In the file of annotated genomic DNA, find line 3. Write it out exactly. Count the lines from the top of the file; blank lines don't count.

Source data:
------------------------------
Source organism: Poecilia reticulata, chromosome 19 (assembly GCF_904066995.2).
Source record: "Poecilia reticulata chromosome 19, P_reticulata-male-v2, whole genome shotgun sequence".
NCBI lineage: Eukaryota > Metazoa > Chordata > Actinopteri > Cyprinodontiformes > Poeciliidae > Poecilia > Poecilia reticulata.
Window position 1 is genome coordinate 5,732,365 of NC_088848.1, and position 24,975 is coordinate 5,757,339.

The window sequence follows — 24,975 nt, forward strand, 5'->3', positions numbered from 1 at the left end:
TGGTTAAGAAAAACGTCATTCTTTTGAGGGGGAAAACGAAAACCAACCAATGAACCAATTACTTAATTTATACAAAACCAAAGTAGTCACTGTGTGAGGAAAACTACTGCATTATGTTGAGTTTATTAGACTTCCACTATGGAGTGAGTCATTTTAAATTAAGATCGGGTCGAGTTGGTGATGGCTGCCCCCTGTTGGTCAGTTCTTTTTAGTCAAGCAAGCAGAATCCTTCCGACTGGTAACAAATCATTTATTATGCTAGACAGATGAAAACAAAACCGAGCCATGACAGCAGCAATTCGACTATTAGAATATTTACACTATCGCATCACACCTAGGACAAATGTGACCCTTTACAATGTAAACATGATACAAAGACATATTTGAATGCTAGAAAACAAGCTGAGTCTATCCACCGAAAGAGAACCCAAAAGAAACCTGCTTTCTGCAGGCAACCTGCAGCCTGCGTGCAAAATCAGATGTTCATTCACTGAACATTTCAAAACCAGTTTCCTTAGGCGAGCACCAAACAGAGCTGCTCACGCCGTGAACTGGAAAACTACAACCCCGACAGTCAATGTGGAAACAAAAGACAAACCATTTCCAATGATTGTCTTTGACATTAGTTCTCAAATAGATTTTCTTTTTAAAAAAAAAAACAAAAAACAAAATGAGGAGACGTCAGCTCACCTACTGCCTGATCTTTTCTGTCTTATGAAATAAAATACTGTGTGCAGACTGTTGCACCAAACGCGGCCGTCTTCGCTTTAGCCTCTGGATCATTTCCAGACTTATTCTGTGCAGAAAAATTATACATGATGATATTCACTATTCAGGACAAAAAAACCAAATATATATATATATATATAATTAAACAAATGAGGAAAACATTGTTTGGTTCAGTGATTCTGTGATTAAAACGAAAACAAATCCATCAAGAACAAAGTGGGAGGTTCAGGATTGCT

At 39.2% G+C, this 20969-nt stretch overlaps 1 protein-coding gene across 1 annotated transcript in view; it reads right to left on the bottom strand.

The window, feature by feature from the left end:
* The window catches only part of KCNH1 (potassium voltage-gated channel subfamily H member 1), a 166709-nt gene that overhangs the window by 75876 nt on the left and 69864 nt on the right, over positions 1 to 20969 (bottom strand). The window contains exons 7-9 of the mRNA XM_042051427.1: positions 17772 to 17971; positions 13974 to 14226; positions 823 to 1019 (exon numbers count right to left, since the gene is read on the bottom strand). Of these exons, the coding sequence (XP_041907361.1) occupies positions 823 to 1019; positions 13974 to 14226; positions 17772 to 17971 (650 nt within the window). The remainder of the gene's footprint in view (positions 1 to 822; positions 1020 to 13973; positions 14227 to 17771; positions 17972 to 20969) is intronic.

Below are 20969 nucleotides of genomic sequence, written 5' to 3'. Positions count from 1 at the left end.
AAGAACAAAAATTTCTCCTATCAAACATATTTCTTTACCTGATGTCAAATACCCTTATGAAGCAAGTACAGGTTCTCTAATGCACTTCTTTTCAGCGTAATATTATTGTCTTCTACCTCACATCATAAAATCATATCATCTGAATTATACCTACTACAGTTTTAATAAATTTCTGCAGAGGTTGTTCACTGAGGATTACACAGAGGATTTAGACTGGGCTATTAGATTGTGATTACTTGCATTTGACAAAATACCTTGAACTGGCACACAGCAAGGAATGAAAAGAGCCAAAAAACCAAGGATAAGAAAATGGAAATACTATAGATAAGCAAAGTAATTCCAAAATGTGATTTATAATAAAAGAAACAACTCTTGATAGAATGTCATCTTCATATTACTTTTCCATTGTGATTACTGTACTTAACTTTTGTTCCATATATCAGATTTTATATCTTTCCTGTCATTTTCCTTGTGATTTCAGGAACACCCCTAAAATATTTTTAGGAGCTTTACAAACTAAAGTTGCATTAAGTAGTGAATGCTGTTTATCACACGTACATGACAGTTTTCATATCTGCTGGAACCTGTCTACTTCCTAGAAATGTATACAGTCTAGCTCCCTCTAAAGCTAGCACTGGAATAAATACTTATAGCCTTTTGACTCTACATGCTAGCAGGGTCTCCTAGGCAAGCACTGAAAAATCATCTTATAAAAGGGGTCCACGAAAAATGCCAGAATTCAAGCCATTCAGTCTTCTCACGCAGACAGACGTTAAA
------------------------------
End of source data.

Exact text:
NCBI lineage: Eukaryota > Metazoa > Chordata > Actinopteri > Cyprinodontiformes > Poeciliidae > Poecilia > Poecilia reticulata.